For my grid like terrain i decided to copy the mesh data (trianglebatches) into 1 big mesh, to avoid having many many trianglemeshes and thus dropping my framerate to a slide show.
Since the terrain is generated up front nothing really changes as far as the renderer is concerned. I have been able to copy the meshdata from 1 batch into another but somehow i cannot get the texture to show up on my target batch. I copied the renderstates cloning from sharedbatch, but i guess i am missing something else.
Below is the code i use to copy information from 1 batch to another.
* Appends all the vertex, index and normal information from the source to the destination after applying the specified
* scaling, rotation and translation. RenderStates are also coppied. Destination is required to have sufficient space to store
* all the information from the source.
* @param source
* @param destination
* @param rotationAndTranslation optional matrix for rotation and translation
* @param scale the scale for the new coordiantes on all axis
* @param indexOffset offset is added to indices of the source TriangleBatch to form the new indices in the destination
SharedBatch is like sharedMesh in that it is a reference to another batch/mesh. you still need to obtain a shared instance for every location you want to place it.
Copying batches is taking all the info from 1 batch and placing it inside another batch. for every location you want to place this batch in your world you copy the information into 1 and the destination batch (taking care of transaltion issues and all) and then place only 1 batch (the 1 were everything was copied into) in the scene.
So if i wanted to place 1 mesh (of say 100 vertices) 50000 times in the scene. The shared approach would give me 50000 sharedmeshes and 5000000 vertices in the scene. Whereas the copy approach would give me 1 mesh with 5000000 vertices in the scene.
Although the copy approach should render a lot faster as the shared approach it also has its drawbacks, boundingvolumes just to name one.
I totally aggree with you about the clipping. Like i said there are drawbacks. However in my situation this is not yet a problem because the triangle count per mesh is not that high. And most of the time the user will have a top down view of the entire board. If and when this becomes a problem for me i'll deal with it.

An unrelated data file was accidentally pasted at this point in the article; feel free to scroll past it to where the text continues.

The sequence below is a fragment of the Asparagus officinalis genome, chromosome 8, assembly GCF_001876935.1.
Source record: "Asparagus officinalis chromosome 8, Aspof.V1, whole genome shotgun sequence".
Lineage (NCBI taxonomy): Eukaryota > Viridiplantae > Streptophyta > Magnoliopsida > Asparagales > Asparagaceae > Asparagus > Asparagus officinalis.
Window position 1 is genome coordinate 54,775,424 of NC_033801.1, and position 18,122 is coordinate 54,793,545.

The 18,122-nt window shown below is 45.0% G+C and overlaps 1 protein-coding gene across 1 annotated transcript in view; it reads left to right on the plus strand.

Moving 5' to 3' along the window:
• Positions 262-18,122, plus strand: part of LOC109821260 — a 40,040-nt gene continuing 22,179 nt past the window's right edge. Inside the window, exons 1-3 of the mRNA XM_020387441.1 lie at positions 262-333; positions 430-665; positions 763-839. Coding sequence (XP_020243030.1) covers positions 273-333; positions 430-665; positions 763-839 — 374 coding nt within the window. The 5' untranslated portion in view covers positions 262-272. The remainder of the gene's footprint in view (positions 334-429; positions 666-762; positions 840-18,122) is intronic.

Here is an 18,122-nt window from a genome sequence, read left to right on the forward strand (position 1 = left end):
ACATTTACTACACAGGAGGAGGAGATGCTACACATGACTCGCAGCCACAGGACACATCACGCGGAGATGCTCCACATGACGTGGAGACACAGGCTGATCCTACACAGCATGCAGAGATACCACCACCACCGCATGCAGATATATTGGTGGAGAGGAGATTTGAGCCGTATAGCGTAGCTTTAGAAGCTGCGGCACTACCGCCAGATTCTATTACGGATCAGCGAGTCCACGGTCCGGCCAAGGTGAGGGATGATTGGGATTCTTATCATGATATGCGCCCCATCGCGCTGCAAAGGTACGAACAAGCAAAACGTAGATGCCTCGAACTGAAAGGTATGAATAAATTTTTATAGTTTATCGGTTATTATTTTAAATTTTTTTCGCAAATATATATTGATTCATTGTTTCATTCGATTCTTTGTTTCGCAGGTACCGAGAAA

In the mean time it might be interesting to compare notes on this subject.
Although my implementation is geared verry much towards my personal needs for my game, i can tell you briefly what happens.
I have a Board (node) which gets its data from a map this map contains several grids (Object) containing information about the items to display.
For instance i have a grid of the floor, the walls and soon will need another one for stuff like tables and chairs. Each of these grids or levels as i call them maps to a trianglebatch on a trimesh in my board. each item in the grid knows its vertices and indices and textures and stuff. Some of them use 3d models for this others i just hardcoded.
When the board is constructed it iterates over all the objects and lets them update the trianglebatches.
When i decide to knock over a few walls in my world i then only need to rebuild the right trianglebatch to show the changes.
Cuurently with a topdown view of the entire world (30x20 grid with the floor plan, traps and walls) i get about 150 fps. when i drop down the camera to simulate walking in the corridors i get about 300 fps.
Well i did some prelimanary testing with plain boxes that came in (20x20) at about 60 fps. But i don't feel that is a fair comparisson to what i have now. I'll see if i can build something and let you know.
For a grid of 26x19 using basically quads and box shapes for a total of 4192 triangles and 4204 vertices
The copy everything to trianglebatches approach yields 123 fps showing all the meshes completely from a topdown view (2 meshes total)
The sharedmesh approach yields for the same view 69 fps with 738 meshes total.
Going for a more closeup shot the copy approach ranges from 100-400 fps depending on where i look and the shared approach a constant 66 fps although that might be increased by using some culling. (too tired to try that now though)
Running on a Acer travelmate 800, 1gb ram and an ati mobility radeon 9000 at a windowed screen of 640x480
cool! would like to encourage people to make optimizations like this as pluggable as possible, so that you can easily switch between multiple implementations(go OOP ), similar to the vegetation challenge…it'll make you a happier person in the end…